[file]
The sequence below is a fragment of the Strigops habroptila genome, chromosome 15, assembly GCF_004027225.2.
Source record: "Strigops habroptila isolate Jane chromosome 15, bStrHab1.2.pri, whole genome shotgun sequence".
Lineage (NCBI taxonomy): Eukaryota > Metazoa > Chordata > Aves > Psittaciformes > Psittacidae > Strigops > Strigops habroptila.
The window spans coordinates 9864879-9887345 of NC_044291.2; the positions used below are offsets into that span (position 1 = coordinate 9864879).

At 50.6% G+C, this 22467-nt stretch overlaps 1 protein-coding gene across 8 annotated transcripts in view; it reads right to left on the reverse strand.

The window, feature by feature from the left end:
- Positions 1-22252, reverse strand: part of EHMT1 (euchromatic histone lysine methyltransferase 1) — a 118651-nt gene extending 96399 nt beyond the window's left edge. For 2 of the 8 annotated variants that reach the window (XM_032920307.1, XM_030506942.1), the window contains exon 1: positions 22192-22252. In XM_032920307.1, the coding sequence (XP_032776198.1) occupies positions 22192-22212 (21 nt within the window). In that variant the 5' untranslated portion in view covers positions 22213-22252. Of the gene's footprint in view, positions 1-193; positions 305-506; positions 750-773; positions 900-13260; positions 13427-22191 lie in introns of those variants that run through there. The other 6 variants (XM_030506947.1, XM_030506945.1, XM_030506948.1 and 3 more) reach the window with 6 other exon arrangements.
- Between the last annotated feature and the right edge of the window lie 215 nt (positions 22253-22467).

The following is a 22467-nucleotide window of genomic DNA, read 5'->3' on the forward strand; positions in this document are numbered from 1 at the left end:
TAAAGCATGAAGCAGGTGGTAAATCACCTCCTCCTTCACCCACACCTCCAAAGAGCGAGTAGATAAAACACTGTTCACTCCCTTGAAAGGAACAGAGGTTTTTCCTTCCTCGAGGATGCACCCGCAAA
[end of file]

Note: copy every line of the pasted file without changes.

The sequence below is a fragment of the Strigops habroptila genome, chromosome 15, assembly GCF_004027225.2.
Source record: "Strigops habroptila isolate Jane chromosome 15, bStrHab1.2.pri, whole genome shotgun sequence".
Lineage (NCBI taxonomy): Eukaryota > Metazoa > Chordata > Aves > Psittaciformes > Psittacidae > Strigops > Strigops habroptila.
The window spans coordinates 9864879-9887345 of NC_044291.2; the positions used below are offsets into that span (position 1 = coordinate 9864879).

At 50.6% G+C, this 22467-nt stretch overlaps 1 protein-coding gene across 8 annotated transcripts in view; it reads right to left on the reverse strand.

The window, feature by feature from the left end:
- Positions 1-22252, reverse strand: part of EHMT1 (euchromatic histone lysine methyltransferase 1) — a 118651-nt gene extending 96399 nt beyond the window's left edge. For 2 of the 8 annotated variants that reach the window (XM_032920307.1, XM_030506942.1), the window contains exon 1: positions 22192-22252. In XM_032920307.1, the coding sequence (XP_032776198.1) occupies positions 22192-22212 (21 nt within the window). In that variant the 5' untranslated portion in view covers positions 22213-22252. Of the gene's footprint in view, positions 1-193; positions 305-506; positions 750-773; positions 900-13260; positions 13427-22191 lie in introns of those variants that run through there. The other 6 variants (XM_030506947.1, XM_030506945.1, XM_030506948.1 and 3 more) reach the window with 6 other exon arrangements.
- Between the last annotated feature and the right edge of the window lie 215 nt (positions 22253-22467).

The following is a 22467-nucleotide window of genomic DNA, read 5'->3' on the forward strand; positions in this document are numbered from 1 at the left end:
TAAAGCATGAAGCAGGTGGTAAATCACCTCCTCCTTCACCCACACCTCCAAAGAGCGAGTAGATAAAACACTGTTCACTCCCTTGAAAGGAACAGAGGTTTTTCCTTCCTCGAGGATGCACCCGCAAA